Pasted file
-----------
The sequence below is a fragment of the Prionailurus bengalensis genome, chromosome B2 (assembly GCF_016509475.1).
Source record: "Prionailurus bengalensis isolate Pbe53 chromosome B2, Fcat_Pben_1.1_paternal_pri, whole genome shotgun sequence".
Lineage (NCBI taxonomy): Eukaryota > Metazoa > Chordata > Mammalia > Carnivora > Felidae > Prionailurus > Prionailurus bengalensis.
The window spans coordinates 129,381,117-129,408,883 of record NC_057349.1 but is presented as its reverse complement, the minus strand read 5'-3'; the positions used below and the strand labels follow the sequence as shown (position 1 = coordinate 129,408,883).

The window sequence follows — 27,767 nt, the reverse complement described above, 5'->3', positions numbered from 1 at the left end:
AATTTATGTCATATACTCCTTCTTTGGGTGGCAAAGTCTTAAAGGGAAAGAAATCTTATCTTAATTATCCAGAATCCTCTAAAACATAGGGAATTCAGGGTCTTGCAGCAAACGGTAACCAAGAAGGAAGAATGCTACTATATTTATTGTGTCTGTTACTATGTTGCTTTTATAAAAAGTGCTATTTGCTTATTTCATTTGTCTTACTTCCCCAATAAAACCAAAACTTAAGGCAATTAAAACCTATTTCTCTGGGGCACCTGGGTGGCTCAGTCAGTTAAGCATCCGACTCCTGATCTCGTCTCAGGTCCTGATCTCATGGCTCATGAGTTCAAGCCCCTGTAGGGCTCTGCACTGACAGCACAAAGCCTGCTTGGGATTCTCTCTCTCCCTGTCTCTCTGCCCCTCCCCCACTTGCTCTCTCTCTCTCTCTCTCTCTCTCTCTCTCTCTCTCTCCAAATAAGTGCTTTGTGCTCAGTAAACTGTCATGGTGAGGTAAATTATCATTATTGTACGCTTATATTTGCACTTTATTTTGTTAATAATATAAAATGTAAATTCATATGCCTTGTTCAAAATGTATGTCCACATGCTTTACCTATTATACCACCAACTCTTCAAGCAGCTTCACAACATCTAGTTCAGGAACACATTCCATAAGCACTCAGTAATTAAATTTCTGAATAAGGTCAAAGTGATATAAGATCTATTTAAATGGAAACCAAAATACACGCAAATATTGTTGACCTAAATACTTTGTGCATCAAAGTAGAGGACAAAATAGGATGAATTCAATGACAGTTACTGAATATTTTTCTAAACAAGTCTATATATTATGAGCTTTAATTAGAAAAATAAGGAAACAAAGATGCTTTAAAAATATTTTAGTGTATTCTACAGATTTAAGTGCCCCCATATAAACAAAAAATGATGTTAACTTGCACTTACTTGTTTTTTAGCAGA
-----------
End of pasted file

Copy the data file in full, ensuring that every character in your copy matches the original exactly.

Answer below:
The sequence below is a fragment of the Prionailurus bengalensis genome, chromosome B2 (assembly GCF_016509475.1).
Source record: "Prionailurus bengalensis isolate Pbe53 chromosome B2, Fcat_Pben_1.1_paternal_pri, whole genome shotgun sequence".
Lineage (NCBI taxonomy): Eukaryota > Metazoa > Chordata > Mammalia > Carnivora > Felidae > Prionailurus > Prionailurus bengalensis.
The window spans coordinates 129,381,117-129,408,883 of record NC_057349.1 but is presented as its reverse complement, the minus strand read 5'-3'; the positions used below and the strand labels follow the sequence as shown (position 1 = coordinate 129,408,883).

The window sequence follows — 27,767 nt, the reverse complement described above, 5'->3', positions numbered from 1 at the left end:
AATTTATGTCATATACTCCTTCTTTGGGTGGCAAAGTCTTAAAGGGAAAGAAATCTTATCTTAATTATCCAGAATCCTCTAAAACATAGGGAATTCAGGGTCTTGCAGCAAACGGTAACCAAGAAGGAAGAATGCTACTATATTTATTGTGTCTGTTACTATGTTGCTTTTATAAAAAGTGCTATTTGCTTATTTCATTTGTCTTACTTCCCCAATAAAACCAAAACTTAAGGCAATTAAAACCTATTTCTCTGGGGCACCTGGGTGGCTCAGTCAGTTAAGCATCCGACTCCTGATCTCGTCTCAGGTCCTGATCTCATGGCTCATGAGTTCAAGCCCCTGTAGGGCTCTGCACTGACAGCACAAAGCCTGCTTGGGATTCTCTCTCTCCCTGTCTCTCTGCCCCTCCCCCACTTGCTCTCTCTCTCTCTCTCTCTCTCTCTCTCTCTCTCTCTCCAAATAAGTGCTTTGTGCTCAGTAAACTGTCATGGTGAGGTAAATTATCATTATTGTACGCTTATATTTGCACTTTATTTTGTTAATAATATAAAATGTAAATTCATATGCCTTGTTCAAAATGTATGTCCACATGCTTTACCTATTATACCACCAACTCTTCAAGCAGCTTCACAACATCTAGTTCAGGAACACATTCCATAAGCACTCAGTAATTAAATTTCTGAATAAGGTCAAAGTGATATAAGATCTATTTAAATGGAAACCAAAATACACGCAAATATTGTTGACCTAAATACTTTGTGCATCAAAGTAGAGGACAAAATAGGATGAATTCAATGACAGTTACTGAATATTTTTCTAAACAAGTCTATATATTATGAGCTTTAATTAGAAAAATAAGGAAACAAAGATGCTTTAAAAATATTTTAGTGTATTCTACAGATTTAAGTGCCCCCATATAAACAAAAAATGATGTTAACTTGCACTTACTTGTTTTTTAGCAGA